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Avoyelles Parish children killed in Florida crash identified

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UPDATE: The Florida Highway Patrol have identified children killed Thursday as Joel Cloud and Jeremiah Warren, both 14, 13-year-old Cara Descant, 10-year-old Briena Descant, and 9-year-old Cierra Bordelan. All were from Marksville. 

United Pentecostal Church has released a statement on the fiery crash that took the lives of seven members of its Marksville congregation, including five children. Among those killed was one of the pastor’s grandchildren. The church has sent up a donation fund for victims’ families. 

Rev. Eric Descant’s wife was also injured in the crash. A vigil is schedule scheduled at 6 p.m. Christian Family Worship Center, 7691 Hwy 107 Mansura, La 71350.

GAINESVILLE, La. -Two big rigs and two passenger vehicles collided and spilled diesel fuel across a Florida highway Thursday, sparking a massive fire that killed seven people and injured at least eight others, authorities said.

The wreck happened on southbound Interstate 75 about a mile south of Alachua, near Gainesville. The flames were fed by about 50 gallons of diesel, authorities said.

Authorities initially said six had died but late Thursday night revealed a seventh victim had perished. At least eight others were hospitalized, some with critical injuries, the Gainesville Sun reported.

FHP Lt. Patrick Riordan said early Thursday evening that five of the accident victims who died were in a passenger van, and another person who died was in one of the tractor-trailers.

According to The Town Talk, members of a Marksville church were involved in a fiery Florida interstate crash Thursday afternoon that killed seven and injured others, some critically.

A representative of the Avoyelles House of Mercy confirmed to The Town Talk early Friday that its members were involved, but that was the only information released.

An Alachua County Sheriff’s Office spokesperson told the Gainesville Sun that a group of children headed to Disney World was in the van.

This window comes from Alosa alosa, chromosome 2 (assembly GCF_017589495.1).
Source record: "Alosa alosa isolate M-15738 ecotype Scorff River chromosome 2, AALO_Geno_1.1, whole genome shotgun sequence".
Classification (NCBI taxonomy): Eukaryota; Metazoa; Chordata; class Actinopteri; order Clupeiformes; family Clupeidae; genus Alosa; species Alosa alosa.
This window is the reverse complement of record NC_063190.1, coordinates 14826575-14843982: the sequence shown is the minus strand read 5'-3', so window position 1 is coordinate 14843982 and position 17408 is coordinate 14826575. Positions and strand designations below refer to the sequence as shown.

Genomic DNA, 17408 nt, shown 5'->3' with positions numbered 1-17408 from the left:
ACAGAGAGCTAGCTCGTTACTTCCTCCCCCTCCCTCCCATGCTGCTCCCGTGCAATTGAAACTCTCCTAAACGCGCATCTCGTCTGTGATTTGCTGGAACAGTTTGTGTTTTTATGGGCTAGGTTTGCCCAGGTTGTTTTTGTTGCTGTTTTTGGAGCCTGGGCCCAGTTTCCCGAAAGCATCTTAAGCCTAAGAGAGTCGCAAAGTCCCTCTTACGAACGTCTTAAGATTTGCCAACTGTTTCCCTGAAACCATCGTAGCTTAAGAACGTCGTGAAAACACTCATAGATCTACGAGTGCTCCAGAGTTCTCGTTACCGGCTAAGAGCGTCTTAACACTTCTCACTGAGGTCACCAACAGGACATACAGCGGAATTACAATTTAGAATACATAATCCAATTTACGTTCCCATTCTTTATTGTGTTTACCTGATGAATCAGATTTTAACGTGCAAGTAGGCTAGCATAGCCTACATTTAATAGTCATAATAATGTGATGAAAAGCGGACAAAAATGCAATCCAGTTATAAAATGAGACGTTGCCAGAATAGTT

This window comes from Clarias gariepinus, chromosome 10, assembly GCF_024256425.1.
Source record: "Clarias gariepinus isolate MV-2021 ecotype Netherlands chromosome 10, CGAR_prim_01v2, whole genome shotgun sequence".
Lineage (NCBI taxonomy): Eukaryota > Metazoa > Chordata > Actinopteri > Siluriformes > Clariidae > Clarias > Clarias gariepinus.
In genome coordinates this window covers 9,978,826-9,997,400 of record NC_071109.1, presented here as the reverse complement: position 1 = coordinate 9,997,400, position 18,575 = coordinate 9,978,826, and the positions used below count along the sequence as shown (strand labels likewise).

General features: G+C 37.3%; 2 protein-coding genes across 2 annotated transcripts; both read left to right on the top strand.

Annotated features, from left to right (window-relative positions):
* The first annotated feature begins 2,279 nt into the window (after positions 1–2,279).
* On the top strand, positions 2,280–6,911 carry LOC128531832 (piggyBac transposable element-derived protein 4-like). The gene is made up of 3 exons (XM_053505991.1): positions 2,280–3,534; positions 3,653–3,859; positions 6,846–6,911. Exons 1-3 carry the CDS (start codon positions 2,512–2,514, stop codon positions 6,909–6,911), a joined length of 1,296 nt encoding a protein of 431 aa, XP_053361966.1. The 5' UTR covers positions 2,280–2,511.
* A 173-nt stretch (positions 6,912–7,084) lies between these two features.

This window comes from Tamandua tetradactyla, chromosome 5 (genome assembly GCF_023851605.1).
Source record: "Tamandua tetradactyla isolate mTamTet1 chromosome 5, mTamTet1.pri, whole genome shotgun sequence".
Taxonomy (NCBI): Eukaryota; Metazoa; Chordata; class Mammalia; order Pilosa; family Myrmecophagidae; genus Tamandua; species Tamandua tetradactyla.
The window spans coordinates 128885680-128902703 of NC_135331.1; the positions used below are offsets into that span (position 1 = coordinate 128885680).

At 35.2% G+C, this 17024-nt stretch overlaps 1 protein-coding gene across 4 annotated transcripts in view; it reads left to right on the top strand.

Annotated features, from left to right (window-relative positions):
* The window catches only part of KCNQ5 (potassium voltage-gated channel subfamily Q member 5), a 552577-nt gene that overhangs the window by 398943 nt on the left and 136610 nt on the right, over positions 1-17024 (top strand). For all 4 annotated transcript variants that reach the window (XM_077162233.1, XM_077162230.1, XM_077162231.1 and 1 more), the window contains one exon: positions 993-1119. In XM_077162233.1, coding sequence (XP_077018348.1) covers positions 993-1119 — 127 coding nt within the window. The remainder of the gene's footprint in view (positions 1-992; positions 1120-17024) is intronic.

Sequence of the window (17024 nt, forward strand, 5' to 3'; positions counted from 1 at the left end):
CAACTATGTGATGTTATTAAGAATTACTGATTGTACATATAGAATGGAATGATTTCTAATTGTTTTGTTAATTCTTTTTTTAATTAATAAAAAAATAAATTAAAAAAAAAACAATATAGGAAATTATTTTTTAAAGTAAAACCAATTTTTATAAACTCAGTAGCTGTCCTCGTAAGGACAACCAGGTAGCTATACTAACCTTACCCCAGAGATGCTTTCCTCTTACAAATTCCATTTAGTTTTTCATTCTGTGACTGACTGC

Vinnie DeVita said he was driving south at the time and narrowly escaped the crash — he said it saw it happen in the rearview mirror, immediately behind him, according to a report by WKMG .

“If I had stepped on the brake when I heard the noise, undoubtedly, I would have been in that accident,” DeVita said. “And then within probably 15 to 20 seconds of it all, it exploded. I mean, just a ball of flames.”

Emergency crews extinguished the fire and authorities said they were treating the crash as a homicide investigation, but didn’t say why. The fire was so intense that authorities said it damaged parts of the road.

A spokesman for the Florida Highway Patrol told The Associated Press in a phone interview that their top priorities were to conduct a thorough investigation and to identify the deceased victims.

“There’s going to be families that need to be notified that their loves ones have perished,” said Lieutenant Patrick Riordan.

It’s unclear whether the victims were killed in the wreck or whether they burned in the fire, which would make identification more difficult, he said.

The aftermath closed part of the highway in both directions, causing massive delays. Authorities opened the northbound lanes around 8 p.m. but southbound lanes remained closed Friday morning. Debris including personal property and vehicle parts was scattered across the road, the Florida Highway Patrol said. A helicopter helped search for any victims who may have been in nearby woods.

Nicole Towarek was traveling northbound with her family when they came across the scene. She told the Sun that black smoke billowed, people were laid out near vehicles, there were long skid marks across the roadway and emergency workers were converging on the area.

“We kept seeing these little explosions and fire,” she said. “The heat, it was insane.”

It was the worst accident on I-75 in Alachua county since January 2012, when 11 people died in a chain reaction crash attributed to heavy fog and smoke on the roadway, which crosses Paynes Prairie Preserve State Park. Officials were criticized then for not closing the road due to worsening conditions, and later installed cameras, sensors and large electronic signs to help prevent similar crashes.

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